Parabens are preservatives that are found in about 90% of all skincare and cosmetics products. Antibacterial and antifungal p-hydroxybenzoic acid esters, the six most commonly used forms of paraben are Methylparaben, Ethylparaben, p-Propylparaben, Isobutylparaben, n-Butylparaben and Benzylparaben. They are commonly used due to their relatively unique property of being effective preservatives and being correlated with a low incidence of contact dermatitis, according to the American Journal of Contact Dermatitis. However, controversy has risen over paraben use in skin care and cosmetics, implicating that parabens may cause cancer, influence estrogen levels, accumulate in tissues, and increase UVB-mediated DNA damage. Despite these findings and consumer alarm, based on current scientific findings, parabens in skin care and cosmetics are safe, although sunscreen use with paraben-containing products may be suggested. Here is what has been established:
Parabens and Breast Cancer
Controversy over parabens began largely in the late 1990’s, due to the suggestions that parabens bind to estrogen receptors in MCF-7 breast cancer cells and rat uteri [after oral administration of parabens]. It was also suggested that parabens upregulate estrogenic gene expression in human breast cancer cells, yeast cells, and in vivo in fish. Studies with immature mice and rats showed that subjection to parabens decreased uterine weight. It was finally suggested that parabens increased breast cancer cell proliferation, and parabens were found in breast tumor samples.
However, none of these studies hold practical implications for skin care products. In the breast cancer cell study, MCF-7 human breast cancer cells are subjected to parabens in one million-fold molar excess, thousands of times beyond the amount of parabens a patient is subjected to in a typical skin care product application. Similarly, parabens bound to estrogen receptor sites in rat uteri at far higher concentrations than paraben levels found in skin care products. In the study with fish, parabens were ingested by the fish in doses between 100 and 300 mg/kg, which amounts to about 15000 mg of parabens for the average 74 kg American woman. (To put this in perspective, a normal application of a skin care product [sunscreen] amounts to 1 mg of product per cm2 of skin, the average human body has 14800 cm2 of skin, the average skin care product is about 1% parabens and 20-60% [depending on paraben type] crosses the skin, resulting in about 60 mg of parabens, or roughly 1/24 the amount used in the study).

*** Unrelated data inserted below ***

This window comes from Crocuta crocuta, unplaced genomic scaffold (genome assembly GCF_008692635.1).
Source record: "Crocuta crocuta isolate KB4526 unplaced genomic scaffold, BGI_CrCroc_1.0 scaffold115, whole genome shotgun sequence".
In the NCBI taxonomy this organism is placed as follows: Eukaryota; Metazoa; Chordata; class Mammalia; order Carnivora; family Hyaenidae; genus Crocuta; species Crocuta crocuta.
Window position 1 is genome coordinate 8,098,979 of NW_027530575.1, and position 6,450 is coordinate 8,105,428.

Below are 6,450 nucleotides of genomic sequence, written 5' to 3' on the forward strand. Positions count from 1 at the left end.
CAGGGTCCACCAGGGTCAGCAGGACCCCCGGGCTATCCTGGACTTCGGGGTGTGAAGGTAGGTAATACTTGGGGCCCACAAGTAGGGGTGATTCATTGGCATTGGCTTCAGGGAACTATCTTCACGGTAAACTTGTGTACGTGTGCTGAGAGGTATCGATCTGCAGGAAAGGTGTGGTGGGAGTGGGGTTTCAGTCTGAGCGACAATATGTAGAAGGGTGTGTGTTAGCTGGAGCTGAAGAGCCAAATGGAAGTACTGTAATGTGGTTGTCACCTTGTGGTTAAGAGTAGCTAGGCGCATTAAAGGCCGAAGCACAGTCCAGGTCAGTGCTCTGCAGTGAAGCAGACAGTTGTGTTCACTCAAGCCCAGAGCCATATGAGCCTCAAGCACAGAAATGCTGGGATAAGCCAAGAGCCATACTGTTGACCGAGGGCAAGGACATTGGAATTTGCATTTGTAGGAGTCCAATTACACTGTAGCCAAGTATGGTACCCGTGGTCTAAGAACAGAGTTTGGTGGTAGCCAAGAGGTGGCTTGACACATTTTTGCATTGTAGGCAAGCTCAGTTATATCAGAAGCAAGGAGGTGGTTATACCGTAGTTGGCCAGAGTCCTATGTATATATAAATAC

With regards to the parabens found in breast tumors, it sounds scary, but it is reassuring to know that no studies have shown that parabens are found in higher concentration in breast tumor samples than any other type of human body tissue. Nor has it ever been established that parabens were the cause of the breast tumors. In fact, parabens in practical concentrations have been established since 1984 as non-mutagenic, and no studies to date have ever shown parabens to be harmful below concentrations of 10-6 M. Finally, no studies have ever established that parabens induce cancer in benign cells. For this reason, the U.S. FDA declared in 2005 that parabens in the concentrations found in skin care products and cosmetics (up to 25%, but typically 1%) pose no logical risk to the consumer.
Parabens and Long-Term Use